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in     by Connie Reguli 04/16/2016
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Connie Reguli – April 16, 2016

 Here is my question….how do the same lawmakers do this in the same session? –

First, Senator Steve Southerland, an ordained minister and Republican from Morristown, Tennessee sponsored a bill which would make the BIBLE the official book of the State of Tennessee.  Well, why not, retorted Senator Kerry Roberts of Springfield, Tennessee, after all George Washington used the Bible to be sworn in as the very first President of the United States.  It’s historical, not religious, Southerland opined, after all the Supreme Court has upheld the right to put the Ten Commandments on display in government facilities in 2005, argued Southerland.  And so it goes, even though the bill had been tabled in 2015, it passed both houses in 2016. 

It moved on to Tennessee Governor Bill Haslam who vetoed the law preventing the Bible from becoming the “state book” of Tennessee.  His apparent reasoning was that, “if we believe that the Bible is the work of God, then we shouldn’t be recognizing it only as a book of historical and economic significance.”  Hmmmm…?

Now pause for a minute and juxtapose the “Bible” bill against the same set of lawmakers repealing the “spiritual treatment” exemption for parents found under T.C.A. § 39-15-402(c).

This section of the statute comes under the Tennessee “Haley’s Law” or Aggravated Child Abuse Law which originated in 1989.  This section reads, “Nothing in this part shall be construed to mean a child is abused, neglected, or endangered, or abused, neglected or endangered in an aggravated manner, for the sole reason the child is being provided treatment by spiritual means through prayer alone, in accordance with the tenets or practices of a recognized church or religious denomination by a duly accredited practitioner of the recognized church or religious denomination, in lieu of medical treatment or surgical treatment.”   In layman’s terms, it sounds like this, “if you your Southern Baptist preacher prays for your child and you don’t take the child to the doctor, it is not abuse or neglect.”  This law, so poorly written in the first place, left much of its interpretation up to the particular law enforcement agency that wanted to prosecute the parent.  So now, thanks to State Senator Republican Richard Briggs, from Knoxville, this section has been entirely deleted from the code under the auspices that it is a “significant advancement toward giving children equal protection under the law.”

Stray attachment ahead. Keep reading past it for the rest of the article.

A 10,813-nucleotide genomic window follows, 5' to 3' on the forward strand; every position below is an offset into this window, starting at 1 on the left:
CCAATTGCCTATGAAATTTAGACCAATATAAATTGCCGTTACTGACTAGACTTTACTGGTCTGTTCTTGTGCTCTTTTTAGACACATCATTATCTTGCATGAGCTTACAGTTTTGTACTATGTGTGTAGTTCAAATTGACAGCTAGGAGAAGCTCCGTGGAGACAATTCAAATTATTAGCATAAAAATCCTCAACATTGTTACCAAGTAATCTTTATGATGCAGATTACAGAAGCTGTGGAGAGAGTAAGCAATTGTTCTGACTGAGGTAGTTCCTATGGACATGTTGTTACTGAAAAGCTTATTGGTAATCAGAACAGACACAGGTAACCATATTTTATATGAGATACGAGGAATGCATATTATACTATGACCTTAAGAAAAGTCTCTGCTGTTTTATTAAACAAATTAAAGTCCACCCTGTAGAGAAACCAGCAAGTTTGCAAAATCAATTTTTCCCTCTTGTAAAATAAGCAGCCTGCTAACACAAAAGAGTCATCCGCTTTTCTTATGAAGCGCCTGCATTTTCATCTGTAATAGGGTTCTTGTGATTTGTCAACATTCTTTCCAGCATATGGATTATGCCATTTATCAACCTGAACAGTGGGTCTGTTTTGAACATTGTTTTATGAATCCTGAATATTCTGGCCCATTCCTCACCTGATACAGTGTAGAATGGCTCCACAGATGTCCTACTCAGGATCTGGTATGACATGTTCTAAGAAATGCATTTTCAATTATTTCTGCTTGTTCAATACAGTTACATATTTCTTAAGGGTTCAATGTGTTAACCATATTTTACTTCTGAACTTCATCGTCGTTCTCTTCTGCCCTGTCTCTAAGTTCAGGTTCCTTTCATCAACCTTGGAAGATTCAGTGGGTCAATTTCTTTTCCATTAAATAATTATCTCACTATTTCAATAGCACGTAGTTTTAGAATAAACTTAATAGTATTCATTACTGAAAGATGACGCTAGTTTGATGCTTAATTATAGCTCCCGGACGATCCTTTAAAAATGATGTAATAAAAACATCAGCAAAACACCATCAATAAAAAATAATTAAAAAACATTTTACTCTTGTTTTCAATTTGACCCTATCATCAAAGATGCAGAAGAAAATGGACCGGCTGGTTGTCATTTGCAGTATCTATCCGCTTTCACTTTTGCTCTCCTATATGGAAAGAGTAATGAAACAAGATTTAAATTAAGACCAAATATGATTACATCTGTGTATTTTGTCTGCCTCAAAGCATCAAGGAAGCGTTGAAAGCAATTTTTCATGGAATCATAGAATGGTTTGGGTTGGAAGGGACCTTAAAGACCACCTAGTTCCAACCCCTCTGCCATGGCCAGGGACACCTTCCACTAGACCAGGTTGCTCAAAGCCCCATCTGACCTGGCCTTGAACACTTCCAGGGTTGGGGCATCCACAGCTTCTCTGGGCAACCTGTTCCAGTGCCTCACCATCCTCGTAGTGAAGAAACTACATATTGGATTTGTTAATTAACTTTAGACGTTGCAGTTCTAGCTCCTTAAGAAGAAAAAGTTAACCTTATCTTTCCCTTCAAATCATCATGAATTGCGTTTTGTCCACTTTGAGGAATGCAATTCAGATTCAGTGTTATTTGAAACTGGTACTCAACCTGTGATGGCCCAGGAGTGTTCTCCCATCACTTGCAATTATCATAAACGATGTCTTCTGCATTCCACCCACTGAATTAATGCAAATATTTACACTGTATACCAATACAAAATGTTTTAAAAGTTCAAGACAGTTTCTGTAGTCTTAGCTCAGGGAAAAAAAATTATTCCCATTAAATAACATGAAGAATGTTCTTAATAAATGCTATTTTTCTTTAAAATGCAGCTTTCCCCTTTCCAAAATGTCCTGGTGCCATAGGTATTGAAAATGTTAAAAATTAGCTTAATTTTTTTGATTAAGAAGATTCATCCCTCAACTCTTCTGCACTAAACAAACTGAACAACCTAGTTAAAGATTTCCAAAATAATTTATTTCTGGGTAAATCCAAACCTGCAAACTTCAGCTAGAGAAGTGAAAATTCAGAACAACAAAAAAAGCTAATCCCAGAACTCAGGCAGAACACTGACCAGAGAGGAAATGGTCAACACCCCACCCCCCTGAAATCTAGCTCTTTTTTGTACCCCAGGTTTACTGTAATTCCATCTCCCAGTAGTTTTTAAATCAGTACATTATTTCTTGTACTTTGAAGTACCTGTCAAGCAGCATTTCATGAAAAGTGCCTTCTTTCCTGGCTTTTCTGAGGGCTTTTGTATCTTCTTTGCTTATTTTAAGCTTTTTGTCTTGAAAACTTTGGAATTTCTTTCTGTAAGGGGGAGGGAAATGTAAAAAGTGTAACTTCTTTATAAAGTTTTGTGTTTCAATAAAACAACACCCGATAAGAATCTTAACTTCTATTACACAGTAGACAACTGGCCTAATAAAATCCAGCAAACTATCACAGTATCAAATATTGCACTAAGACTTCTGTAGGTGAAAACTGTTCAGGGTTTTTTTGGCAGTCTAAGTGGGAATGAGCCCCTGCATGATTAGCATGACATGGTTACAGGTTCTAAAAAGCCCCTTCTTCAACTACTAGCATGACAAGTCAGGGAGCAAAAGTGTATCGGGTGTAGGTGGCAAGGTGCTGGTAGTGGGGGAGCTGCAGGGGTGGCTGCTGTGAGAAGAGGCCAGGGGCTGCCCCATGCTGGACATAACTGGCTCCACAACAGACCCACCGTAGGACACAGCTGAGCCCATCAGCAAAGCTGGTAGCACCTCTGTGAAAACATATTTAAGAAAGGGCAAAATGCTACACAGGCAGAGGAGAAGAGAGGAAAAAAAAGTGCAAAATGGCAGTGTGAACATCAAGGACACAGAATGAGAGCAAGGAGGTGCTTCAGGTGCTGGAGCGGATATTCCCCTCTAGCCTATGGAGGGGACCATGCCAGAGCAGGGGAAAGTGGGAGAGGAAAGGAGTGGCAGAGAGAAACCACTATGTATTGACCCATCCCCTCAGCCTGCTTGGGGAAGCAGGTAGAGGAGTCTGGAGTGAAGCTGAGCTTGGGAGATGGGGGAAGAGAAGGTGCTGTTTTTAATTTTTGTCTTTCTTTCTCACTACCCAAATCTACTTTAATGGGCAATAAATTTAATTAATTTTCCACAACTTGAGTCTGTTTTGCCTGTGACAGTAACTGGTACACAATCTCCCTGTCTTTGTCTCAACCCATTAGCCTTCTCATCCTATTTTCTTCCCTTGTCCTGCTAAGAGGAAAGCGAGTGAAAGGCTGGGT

It is notable that this bill was backed by an organization called Children’s Healthcare is Legal Duty (C.H.I.L.D.) based out of Kentucky.  The President of this organization, Rita Swan supported this bill with the mantra that, “courts have never ruled that parents have a constitutional right to abuse or neglect children in the name of religion, and Tennessee should not give them a statutory right to do so.”  

Rita and Douglas Swan tragically lost their son in 1977, when he contracted bacterial meningitis.  Since they were practicing Christian Scientists at the time, they were prohibited from getting medical treatment.  They ultimately did take their child to the hospital, but it was too late to save his life.  After this tragedy, the Swans filed a lawsuit against the Christian Science Church and later filed a lawsuit against the United State Department of Health and Human Services.  All litigation was ended on legal grounds before it ever got to trial.